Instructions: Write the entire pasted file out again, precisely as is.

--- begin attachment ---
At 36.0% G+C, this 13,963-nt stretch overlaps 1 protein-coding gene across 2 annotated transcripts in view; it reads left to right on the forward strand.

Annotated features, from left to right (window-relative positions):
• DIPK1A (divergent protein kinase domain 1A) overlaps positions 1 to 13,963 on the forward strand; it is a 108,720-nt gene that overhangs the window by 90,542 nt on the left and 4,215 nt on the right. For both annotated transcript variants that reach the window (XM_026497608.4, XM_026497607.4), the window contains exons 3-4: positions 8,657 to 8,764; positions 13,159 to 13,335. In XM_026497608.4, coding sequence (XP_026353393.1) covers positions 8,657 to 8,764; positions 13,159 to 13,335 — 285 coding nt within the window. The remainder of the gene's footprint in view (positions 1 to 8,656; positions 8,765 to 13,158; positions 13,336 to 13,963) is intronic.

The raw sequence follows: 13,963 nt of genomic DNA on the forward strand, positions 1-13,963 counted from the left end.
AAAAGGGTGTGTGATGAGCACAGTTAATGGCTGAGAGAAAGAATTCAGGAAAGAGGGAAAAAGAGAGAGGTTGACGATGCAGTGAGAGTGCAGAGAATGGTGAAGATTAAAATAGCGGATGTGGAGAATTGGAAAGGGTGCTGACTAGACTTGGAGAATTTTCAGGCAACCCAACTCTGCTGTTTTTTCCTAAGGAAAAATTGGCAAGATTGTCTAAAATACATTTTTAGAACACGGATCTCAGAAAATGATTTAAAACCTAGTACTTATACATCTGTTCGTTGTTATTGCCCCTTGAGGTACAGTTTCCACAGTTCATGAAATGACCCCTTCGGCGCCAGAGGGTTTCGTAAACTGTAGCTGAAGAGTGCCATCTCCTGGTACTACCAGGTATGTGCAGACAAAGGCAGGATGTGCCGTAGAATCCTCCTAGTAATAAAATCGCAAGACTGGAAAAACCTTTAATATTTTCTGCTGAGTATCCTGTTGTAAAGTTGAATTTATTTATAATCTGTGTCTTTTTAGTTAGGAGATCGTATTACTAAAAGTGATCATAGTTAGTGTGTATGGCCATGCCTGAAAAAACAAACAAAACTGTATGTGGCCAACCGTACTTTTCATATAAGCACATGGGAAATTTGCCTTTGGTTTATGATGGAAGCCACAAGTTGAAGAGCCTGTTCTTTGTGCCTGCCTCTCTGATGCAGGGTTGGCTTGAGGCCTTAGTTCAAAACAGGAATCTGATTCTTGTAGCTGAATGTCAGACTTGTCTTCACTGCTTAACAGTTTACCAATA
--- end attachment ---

At 36.0% G+C, this 13,963-nt stretch overlaps 1 protein-coding gene across 2 annotated transcripts in view; it reads left to right on the forward strand.

Annotated features, from left to right (window-relative positions):
• DIPK1A (divergent protein kinase domain 1A) overlaps positions 1 to 13,963 on the forward strand; it is a 108,720-nt gene that overhangs the window by 90,542 nt on the left and 4,215 nt on the right. For both annotated transcript variants that reach the window (XM_026497608.4, XM_026497607.4), the window contains exons 3-4: positions 8,657 to 8,764; positions 13,159 to 13,335. In XM_026497608.4, coding sequence (XP_026353393.1) covers positions 8,657 to 8,764; positions 13,159 to 13,335 — 285 coding nt within the window. The remainder of the gene's footprint in view (positions 1 to 8,656; positions 8,765 to 13,158; positions 13,336 to 13,963) is intronic.

The raw sequence follows: 13,963 nt of genomic DNA on the forward strand, positions 1-13,963 counted from the left end.
AAAAGGGTGTGTGATGAGCACAGTTAATGGCTGAGAGAAAGAATTCAGGAAAGAGGGAAAAAGAGAGAGGTTGACGATGCAGTGAGAGTGCAGAGAATGGTGAAGATTAAAATAGCGGATGTGGAGAATTGGAAAGGGTGCTGACTAGACTTGGAGAATTTTCAGGCAACCCAACTCTGCTGTTTTTTCCTAAGGAAAAATTGGCAAGATTGTCTAAAATACATTTTTAGAACACGGATCTCAGAAAATGATTTAAAACCTAGTACTTATACATCTGTTCGTTGTTATTGCCCCTTGAGGTACAGTTTCCACAGTTCATGAAATGACCCCTTCGGCGCCAGAGGGTTTCGTAAACTGTAGCTGAAGAGTGCCATCTCCTGGTACTACCAGGTATGTGCAGACAAAGGCAGGATGTGCCGTAGAATCCTCCTAGTAATAAAATCGCAAGACTGGAAAAACCTTTAATATTTTCTGCTGAGTATCCTGTTGTAAAGTTGAATTTATTTATAATCTGTGTCTTTTTAGTTAGGAGATCGTATTACTAAAAGTGATCATAGTTAGTGTGTATGGCCATGCCTGAAAAAACAAACAAAACTGTATGTGGCCAACCGTACTTTTCATATAAGCACATGGGAAATTTGCCTTTGGTTTATGATGGAAGCCACAAGTTGAAGAGCCTGTTCTTTGTGCCTGCCTCTCTGATGCAGGGTTGGCTTGAGGCCTTAGTTCAAAACAGGAATCTGATTCTTGTAGCTGAATGTCAGACTTGTCTTCACTGCTTAACAGTTTACCAATA